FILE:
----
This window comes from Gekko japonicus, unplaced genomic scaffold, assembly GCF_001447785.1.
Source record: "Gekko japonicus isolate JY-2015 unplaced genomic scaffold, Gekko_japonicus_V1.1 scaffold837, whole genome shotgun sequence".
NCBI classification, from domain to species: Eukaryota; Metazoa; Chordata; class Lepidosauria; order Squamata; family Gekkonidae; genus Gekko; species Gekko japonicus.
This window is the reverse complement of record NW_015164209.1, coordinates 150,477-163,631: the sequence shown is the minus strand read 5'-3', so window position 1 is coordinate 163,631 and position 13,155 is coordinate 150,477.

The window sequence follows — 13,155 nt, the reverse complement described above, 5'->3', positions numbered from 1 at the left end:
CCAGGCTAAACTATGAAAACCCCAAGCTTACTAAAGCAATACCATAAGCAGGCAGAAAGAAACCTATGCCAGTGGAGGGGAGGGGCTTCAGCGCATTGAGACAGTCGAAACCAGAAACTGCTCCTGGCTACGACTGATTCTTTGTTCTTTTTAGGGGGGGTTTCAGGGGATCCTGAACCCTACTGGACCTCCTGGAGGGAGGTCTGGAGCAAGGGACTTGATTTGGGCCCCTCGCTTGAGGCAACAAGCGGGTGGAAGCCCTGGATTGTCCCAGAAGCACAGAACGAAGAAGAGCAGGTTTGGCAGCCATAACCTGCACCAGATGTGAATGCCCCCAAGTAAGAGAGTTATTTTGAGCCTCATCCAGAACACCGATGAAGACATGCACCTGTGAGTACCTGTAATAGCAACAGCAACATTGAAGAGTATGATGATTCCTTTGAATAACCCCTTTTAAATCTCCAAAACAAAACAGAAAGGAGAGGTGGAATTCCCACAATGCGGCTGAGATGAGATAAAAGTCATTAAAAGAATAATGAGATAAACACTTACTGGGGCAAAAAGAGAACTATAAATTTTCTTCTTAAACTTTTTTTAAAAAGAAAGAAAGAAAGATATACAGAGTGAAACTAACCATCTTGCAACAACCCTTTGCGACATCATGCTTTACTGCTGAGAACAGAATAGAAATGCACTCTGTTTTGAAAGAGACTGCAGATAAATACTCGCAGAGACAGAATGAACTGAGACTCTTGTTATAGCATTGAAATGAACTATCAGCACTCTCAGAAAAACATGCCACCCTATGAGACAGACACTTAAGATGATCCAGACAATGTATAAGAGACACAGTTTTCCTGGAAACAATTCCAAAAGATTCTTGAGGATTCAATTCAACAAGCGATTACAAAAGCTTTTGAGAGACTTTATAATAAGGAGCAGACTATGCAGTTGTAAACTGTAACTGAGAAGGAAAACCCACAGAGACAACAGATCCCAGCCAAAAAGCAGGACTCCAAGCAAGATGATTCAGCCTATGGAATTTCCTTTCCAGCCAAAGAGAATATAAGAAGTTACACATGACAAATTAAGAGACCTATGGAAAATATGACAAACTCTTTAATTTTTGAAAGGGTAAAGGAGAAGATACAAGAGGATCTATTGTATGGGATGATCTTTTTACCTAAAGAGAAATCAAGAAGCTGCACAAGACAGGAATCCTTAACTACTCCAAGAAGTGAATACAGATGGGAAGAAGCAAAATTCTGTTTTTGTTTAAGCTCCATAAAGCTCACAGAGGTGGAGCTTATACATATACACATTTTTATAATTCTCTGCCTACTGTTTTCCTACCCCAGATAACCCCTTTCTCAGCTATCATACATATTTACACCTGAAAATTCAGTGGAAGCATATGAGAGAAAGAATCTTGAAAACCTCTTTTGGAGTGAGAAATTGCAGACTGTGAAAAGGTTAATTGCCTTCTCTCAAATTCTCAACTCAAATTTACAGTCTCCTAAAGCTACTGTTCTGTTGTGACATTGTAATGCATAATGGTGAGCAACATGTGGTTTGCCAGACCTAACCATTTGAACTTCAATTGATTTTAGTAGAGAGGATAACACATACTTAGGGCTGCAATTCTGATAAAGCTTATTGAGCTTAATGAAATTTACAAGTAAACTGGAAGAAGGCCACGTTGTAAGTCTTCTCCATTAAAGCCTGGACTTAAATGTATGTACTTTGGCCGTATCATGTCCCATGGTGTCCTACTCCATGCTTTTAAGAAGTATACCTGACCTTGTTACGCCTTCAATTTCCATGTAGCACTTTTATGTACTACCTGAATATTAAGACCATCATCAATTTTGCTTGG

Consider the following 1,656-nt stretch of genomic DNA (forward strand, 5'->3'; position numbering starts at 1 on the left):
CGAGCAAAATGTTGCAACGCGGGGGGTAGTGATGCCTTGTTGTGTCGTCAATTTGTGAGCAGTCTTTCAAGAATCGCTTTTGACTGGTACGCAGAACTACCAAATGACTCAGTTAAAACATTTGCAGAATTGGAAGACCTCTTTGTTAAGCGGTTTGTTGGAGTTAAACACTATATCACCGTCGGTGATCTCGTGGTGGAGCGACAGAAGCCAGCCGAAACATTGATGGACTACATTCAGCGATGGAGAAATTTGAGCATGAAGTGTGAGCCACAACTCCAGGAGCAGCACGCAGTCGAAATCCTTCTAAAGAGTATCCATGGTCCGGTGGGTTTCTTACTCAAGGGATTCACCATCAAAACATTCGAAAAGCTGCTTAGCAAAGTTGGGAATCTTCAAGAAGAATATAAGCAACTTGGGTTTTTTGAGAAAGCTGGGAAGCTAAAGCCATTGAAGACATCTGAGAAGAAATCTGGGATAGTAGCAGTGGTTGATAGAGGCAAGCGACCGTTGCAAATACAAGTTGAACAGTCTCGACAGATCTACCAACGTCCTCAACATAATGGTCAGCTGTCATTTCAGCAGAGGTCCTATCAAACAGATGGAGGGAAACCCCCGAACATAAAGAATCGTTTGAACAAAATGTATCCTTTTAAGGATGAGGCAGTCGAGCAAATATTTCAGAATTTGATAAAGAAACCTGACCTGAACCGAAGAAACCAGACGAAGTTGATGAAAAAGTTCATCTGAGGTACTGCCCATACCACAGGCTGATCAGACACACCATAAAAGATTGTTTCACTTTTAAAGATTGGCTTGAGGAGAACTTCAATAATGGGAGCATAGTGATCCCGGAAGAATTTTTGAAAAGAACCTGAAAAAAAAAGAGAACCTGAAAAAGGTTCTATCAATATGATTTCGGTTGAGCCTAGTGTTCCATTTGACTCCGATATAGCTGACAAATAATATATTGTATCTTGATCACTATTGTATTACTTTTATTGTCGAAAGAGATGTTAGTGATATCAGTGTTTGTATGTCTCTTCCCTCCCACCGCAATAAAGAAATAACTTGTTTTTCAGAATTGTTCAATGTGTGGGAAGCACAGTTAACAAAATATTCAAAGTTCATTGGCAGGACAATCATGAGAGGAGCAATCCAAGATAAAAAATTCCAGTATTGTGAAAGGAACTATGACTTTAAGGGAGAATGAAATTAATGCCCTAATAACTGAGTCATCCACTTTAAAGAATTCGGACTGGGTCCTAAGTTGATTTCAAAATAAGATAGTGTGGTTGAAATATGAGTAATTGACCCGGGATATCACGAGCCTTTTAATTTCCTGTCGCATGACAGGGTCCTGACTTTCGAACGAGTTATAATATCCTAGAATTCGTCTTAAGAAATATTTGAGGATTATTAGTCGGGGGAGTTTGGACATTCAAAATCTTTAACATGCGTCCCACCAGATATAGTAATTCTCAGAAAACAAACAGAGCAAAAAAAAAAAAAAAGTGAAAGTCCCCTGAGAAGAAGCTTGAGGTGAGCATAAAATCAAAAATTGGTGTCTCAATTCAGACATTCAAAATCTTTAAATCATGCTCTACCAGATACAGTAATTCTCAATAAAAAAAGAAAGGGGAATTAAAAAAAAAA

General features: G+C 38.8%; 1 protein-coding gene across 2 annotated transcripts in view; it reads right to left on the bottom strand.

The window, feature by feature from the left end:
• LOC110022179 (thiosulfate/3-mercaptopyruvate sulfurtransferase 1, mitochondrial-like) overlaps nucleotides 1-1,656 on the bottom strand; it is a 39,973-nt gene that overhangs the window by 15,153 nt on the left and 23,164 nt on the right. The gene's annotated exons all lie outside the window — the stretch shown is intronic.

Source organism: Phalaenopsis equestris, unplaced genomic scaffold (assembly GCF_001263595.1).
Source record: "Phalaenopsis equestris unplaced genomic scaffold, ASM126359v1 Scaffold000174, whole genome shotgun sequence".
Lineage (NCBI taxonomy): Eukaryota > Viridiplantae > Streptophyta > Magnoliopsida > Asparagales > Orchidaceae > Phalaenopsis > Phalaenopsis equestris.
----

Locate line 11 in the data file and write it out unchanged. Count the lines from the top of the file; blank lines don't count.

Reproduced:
• LOC110022179 (thiosulfate/3-mercaptopyruvate sulfurtransferase 1, mitochondrial-like) overlaps nucleotides 1-1,656 on the bottom strand; it is a 39,973-nt gene that overhangs the window by 15,153 nt on the left and 23,164 nt on the right. The gene's annotated exons all lie outside the window — the stretch shown is intronic.